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Calculating the line element after a change of coordinates

  1. Nov 14, 2015 #1
    1. The problem statement, all variables and given/known data

    Consider ##\mathbb{R}^3## in standard Cartesian co-ordinates, and the surface ##S^2## embedded within it defined by ##(x^2+y^2+z^2)|_{S^2}=1##. A particular set of co-ords on ##S^2## are defined by

    ##\zeta = \frac{x}{z-1}##,
    ##\eta = \frac{y}{z-1}##.

    Express ##1+\zeta^2+\eta^2## in terms of ##z##. By evaluating ##d\zeta## and ##d\eta##, show that the line element on ##S^2## is given by

    ##ds^2|_{S^2}=(dx^2+dy^2+dz^2)|_{S^2} = \frac{d\zeta^2+d\eta^2}{f(\zeta,\eta)}## (1),

    where you should give the form of ##f(\zeta,\eta)##

    2. Relevant equations


    ##1+\zeta^2+\eta^2=\frac{z^2+y^2}{(z-1)^2}+1=\frac{-2}{z-1}##
    ##d\zeta=\frac{dx}{z-1}-\frac{xdz}{(z-1)^2}## , ##d\eta=\frac{dy}{z-1}-\frac{ydz}{(z-1)^2}##

    ##d\eta^2 + d\zeta^2= \frac{dx^2}{(z-1)^2} +\frac{x^2dz^2}{(z-1)^4}-\frac{2xdxdz}{(z-1)^3}+\frac{dy^2}{(z-1)^2} +\frac{y^2dz^2}{(z-1)^4}-\frac{2ydydz}{(z-1)^3}## (2)

    3. The attempt at a solution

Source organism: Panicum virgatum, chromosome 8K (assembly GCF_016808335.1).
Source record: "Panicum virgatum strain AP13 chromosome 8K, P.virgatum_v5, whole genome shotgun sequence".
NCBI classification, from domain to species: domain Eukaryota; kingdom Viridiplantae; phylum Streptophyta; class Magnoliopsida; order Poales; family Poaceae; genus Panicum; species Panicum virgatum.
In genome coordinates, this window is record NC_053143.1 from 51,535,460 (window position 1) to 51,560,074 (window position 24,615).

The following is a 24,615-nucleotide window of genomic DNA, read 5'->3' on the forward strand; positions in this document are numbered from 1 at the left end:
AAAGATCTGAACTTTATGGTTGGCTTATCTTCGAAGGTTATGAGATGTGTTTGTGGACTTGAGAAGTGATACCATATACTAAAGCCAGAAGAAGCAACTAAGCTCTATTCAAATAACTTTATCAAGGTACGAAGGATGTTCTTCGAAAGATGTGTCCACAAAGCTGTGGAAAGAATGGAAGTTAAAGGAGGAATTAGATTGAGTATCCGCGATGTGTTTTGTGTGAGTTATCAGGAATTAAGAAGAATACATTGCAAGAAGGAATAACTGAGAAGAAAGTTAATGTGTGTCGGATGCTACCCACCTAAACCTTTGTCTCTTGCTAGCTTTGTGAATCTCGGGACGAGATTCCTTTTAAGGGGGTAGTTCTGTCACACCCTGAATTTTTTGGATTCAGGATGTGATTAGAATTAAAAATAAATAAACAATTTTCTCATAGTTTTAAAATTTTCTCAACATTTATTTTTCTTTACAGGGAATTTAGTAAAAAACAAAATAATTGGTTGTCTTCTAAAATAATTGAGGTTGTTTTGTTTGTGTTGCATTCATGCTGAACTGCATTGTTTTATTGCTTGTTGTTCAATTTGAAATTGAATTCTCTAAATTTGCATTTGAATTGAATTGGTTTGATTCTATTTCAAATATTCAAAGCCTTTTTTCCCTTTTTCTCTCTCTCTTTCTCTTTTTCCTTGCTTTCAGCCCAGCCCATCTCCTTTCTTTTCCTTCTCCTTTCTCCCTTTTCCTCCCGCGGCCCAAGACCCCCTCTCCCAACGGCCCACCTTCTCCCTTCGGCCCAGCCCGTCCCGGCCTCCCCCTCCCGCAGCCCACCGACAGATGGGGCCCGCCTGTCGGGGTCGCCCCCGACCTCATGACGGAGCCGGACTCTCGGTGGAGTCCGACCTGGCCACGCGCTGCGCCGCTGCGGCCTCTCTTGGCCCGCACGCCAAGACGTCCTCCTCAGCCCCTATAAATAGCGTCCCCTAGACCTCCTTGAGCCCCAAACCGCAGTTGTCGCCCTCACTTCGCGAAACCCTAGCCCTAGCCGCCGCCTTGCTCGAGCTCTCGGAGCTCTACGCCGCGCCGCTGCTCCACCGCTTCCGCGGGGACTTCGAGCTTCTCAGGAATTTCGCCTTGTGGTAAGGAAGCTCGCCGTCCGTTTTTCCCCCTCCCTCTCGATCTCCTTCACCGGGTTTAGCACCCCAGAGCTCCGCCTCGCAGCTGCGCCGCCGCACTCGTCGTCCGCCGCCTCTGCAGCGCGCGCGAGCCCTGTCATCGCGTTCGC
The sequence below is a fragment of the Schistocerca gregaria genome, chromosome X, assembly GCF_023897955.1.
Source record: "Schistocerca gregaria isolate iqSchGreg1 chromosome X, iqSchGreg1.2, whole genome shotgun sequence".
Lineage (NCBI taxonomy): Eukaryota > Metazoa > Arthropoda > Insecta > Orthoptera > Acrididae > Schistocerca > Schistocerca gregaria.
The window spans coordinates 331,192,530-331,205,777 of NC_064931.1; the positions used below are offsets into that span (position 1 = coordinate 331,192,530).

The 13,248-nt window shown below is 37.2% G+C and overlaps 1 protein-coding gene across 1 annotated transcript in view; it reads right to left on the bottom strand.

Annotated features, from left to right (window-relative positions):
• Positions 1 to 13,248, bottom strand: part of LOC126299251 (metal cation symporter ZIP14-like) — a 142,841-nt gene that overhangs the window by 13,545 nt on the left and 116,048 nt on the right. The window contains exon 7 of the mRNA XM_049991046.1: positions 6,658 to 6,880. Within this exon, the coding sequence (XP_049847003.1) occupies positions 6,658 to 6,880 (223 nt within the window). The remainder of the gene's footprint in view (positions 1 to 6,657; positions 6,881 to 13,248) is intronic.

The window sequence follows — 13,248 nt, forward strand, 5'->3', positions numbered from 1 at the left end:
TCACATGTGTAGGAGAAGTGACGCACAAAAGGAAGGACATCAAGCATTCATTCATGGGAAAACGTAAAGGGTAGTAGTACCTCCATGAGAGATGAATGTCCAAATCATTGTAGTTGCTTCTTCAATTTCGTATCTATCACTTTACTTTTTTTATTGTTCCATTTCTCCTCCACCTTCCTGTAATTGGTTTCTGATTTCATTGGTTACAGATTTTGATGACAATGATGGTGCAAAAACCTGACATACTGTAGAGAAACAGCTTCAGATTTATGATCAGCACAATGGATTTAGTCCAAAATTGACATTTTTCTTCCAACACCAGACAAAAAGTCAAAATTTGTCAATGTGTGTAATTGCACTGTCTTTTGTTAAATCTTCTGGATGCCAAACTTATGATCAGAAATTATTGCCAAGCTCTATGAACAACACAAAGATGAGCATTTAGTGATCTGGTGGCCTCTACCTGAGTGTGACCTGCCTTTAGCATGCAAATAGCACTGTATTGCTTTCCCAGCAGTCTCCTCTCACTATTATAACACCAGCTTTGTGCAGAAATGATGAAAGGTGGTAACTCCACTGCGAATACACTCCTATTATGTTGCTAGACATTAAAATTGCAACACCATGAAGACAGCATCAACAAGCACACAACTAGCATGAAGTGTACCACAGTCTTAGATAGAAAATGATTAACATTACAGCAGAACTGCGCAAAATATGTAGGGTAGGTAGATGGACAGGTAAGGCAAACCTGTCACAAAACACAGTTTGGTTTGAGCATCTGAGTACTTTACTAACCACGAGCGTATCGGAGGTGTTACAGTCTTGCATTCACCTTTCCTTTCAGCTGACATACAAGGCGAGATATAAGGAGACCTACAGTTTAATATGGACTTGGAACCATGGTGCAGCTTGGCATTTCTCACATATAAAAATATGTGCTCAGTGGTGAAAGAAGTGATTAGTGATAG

So far I have been able to do the first two parts fine (the first two equations under 'Relevant equations'), the part I'm struggling with is trying to prove equation (1). So far I have tried computing ##d\eta^2+d\zeta^2##, which is equation 2 above, as well as rearranging the differentials and trying ##dx^2+dy^2##, but I feel like this is the wrong approach.

    I'm just wondering if anyone has any tips or can see what to do? I feel like I'm over thinking and over complicating the problem, or they may be something I'm missing.

    This is my first post, hopefully I've put it in the right place. And thanks in advance for any help!
     
  2. jcsd
  3. Nov 14, 2015 #2
    I just noticed a typo, it should be ##1+\zeta^2+\eta^2=\frac{x^2+y^2}{(z-1)^2}+1=\frac{-2}{z-1}##. This does not affect the question.
     
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